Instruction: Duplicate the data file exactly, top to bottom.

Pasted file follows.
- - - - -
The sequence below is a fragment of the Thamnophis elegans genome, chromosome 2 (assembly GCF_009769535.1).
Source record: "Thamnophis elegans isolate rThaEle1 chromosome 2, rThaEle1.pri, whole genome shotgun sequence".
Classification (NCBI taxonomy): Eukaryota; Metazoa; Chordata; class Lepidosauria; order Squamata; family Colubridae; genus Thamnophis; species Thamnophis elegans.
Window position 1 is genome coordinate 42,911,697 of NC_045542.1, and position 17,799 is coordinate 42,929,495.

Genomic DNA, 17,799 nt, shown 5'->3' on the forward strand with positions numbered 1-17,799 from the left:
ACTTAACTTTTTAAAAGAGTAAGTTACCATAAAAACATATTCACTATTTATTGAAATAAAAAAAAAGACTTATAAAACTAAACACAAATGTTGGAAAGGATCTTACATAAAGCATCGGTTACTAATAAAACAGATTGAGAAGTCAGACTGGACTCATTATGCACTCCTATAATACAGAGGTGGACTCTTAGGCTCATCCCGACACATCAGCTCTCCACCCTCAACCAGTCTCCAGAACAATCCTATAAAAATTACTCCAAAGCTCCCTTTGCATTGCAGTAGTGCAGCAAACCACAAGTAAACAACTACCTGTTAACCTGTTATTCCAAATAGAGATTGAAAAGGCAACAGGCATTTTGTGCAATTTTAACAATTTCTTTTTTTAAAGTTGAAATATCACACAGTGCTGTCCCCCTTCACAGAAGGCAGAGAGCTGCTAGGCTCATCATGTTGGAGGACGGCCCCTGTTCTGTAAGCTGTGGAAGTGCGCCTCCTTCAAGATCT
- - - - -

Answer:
The sequence below is a fragment of the Thamnophis elegans genome, chromosome 2 (assembly GCF_009769535.1).
Source record: "Thamnophis elegans isolate rThaEle1 chromosome 2, rThaEle1.pri, whole genome shotgun sequence".
Classification (NCBI taxonomy): Eukaryota; Metazoa; Chordata; class Lepidosauria; order Squamata; family Colubridae; genus Thamnophis; species Thamnophis elegans.
Window position 1 is genome coordinate 42,911,697 of NC_045542.1, and position 17,799 is coordinate 42,929,495.

Genomic DNA, 17,799 nt, shown 5'->3' on the forward strand with positions numbered 1-17,799 from the left:
ACTTAACTTTTTAAAAGAGTAAGTTACCATAAAAACATATTCACTATTTATTGAAATAAAAAAAAAGACTTATAAAACTAAACACAAATGTTGGAAAGGATCTTACATAAAGCATCGGTTACTAATAAAACAGATTGAGAAGTCAGACTGGACTCATTATGCACTCCTATAATACAGAGGTGGACTCTTAGGCTCATCCCGACACATCAGCTCTCCACCCTCAACCAGTCTCCAGAACAATCCTATAAAAATTACTCCAAAGCTCCCTTTGCATTGCAGTAGTGCAGCAAACCACAAGTAAACAACTACCTGTTAACCTGTTATTCCAAATAGAGATTGAAAAGGCAACAGGCATTTTGTGCAATTTTAACAATTTCTTTTTTTAAAGTTGAAATATCACACAGTGCTGTCCCCCTTCACAGAAGGCAGAGAGCTGCTAGGCTCATCATGTTGGAGGACGGCCCCTGTTCTGTAAGCTGTGGAAGTGCGCCTCCTTCAAGATCT